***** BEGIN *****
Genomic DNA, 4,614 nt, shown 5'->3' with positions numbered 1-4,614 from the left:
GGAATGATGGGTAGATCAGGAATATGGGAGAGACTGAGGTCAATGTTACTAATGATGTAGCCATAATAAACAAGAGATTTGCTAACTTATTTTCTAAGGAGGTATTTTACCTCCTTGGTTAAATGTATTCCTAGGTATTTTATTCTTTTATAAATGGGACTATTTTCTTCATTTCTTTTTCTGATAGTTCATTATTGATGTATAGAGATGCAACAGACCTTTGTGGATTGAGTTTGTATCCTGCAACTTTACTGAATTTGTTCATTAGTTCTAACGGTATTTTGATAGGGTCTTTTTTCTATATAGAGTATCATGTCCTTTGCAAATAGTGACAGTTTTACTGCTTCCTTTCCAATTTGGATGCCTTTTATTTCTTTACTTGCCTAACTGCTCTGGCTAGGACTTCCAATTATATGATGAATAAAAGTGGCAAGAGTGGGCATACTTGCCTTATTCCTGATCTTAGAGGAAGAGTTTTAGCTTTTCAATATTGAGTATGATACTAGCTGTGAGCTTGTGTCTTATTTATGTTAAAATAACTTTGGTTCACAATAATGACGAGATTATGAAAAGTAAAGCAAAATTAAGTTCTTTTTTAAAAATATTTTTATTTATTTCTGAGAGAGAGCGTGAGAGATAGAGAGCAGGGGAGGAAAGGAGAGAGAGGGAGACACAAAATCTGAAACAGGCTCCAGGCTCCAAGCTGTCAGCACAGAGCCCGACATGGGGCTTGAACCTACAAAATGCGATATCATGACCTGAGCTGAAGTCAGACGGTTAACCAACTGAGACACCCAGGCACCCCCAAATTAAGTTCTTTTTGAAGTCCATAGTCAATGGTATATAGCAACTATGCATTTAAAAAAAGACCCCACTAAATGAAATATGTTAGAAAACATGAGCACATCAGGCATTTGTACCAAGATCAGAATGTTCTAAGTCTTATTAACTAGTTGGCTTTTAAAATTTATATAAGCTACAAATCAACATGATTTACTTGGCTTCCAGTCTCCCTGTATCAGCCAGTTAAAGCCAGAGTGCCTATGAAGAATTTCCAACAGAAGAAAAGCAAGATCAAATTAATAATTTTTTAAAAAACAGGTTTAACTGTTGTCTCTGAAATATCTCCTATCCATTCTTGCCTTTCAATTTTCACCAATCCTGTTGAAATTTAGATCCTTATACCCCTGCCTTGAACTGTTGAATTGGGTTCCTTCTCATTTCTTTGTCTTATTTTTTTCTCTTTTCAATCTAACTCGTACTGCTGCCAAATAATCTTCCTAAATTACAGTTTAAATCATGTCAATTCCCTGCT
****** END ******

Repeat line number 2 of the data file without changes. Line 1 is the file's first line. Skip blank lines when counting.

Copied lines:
GGAATGATGGGTAGATCAGGAATATGGGAGAGACTGAGGTCAATGTTACTAATGATGTAGCCATAATAAACAAGAGATTTGCTAACTTATTTTCTAAGGAGGTATTTTACCTCCTTGGTTAAATGTATTCCTAGGTATTTTATTCTTTTATAAATGGGACTATTTTCTTCATTTCTTTTTCTGATAGTTCATTATTGATGTATAGAGATGCAACAGACCTTTGTGGATTGAGTTTGTATCCTGCAACTTTACTGAATTTGTTCATTAGTTCTAACGGTATTTTGATAGGGTCTTTTTTCTATATAGAGTATCATGTCCTTTGCAAATAGTGACAGTTTTACTGCTTCCTTTCCAATTTGGATGCCTTTTATTTCTTTACTTGCCTAACTGCTCTGGCTAGGACTTCCAATTATATGATGAATAAAAGTGGCAAGAGTGGGCATACTTGCCTTATTCCTGATCTTAGAGGAAGAGTTTTAGCTTTTCAATATTGAGTATGATACTAGCTGTGAGCTTGTGTCTTATTTATGTTAAAATAACTTTGGTTCACAATAATGACGAGATTATGAAAAGTAAAGCAAAATTAAGTTCTTTTTTAAAAATATTTTTATTTATTTCTGAGAGAGAGCGTGAGAGATAGAGAGCAGGGGAGGAAAGGAGAGAGAGGGAGACACAAAATCTGAAACAGGCTCCAGGCTCCAAGCTGTCAGCACAGAGCCCGACATGGGGCTTGAACCTACAAAATGCGATATCATGACCTGAGCTGAAGTCAGACGGTTAACCAACTGAGACACCCAGGCACCCCCAAATTAAGTTCTTTTTGAAGTCCATAGTCAATGGTATATAGCAACTATGCATTTAAAAAAAGACCCCACTAAATGAAATATGTTAGAAAACATGAGCACATCAGGCATTTGTACCAAGATCAGAATGTTCTAAGTCTTATTAACTAGTTGGCTTTTAAAATTTATATAAGCTACAAATCAACATGATTTACTTGGCTTCCAGTCTCCCTGTATCAGCCAGTTAAAGCCAGAGTGCCTATGAAGAATTTCCAACAGAAGAAAAGCAAGATCAAATTAATAATTTTTTAAAAAACAGGTTTAACTGTTGTCTCTGAAATATCTCCTATCCATTCTTGCCTTTCAATTTTCACCAATCCTGTTGAAATTTAGATCCTTATACCCCTGCCTTGAACTGTTGAATTGGGTTCCTTCTCATTTCTTTGTCTTATTTTTTTCTCTTTTCAATCTAACTCGTACTGCTGCCAAATAATCTTCCTAAATTACAGTTTAAATCATGTCAATTCCCTGCT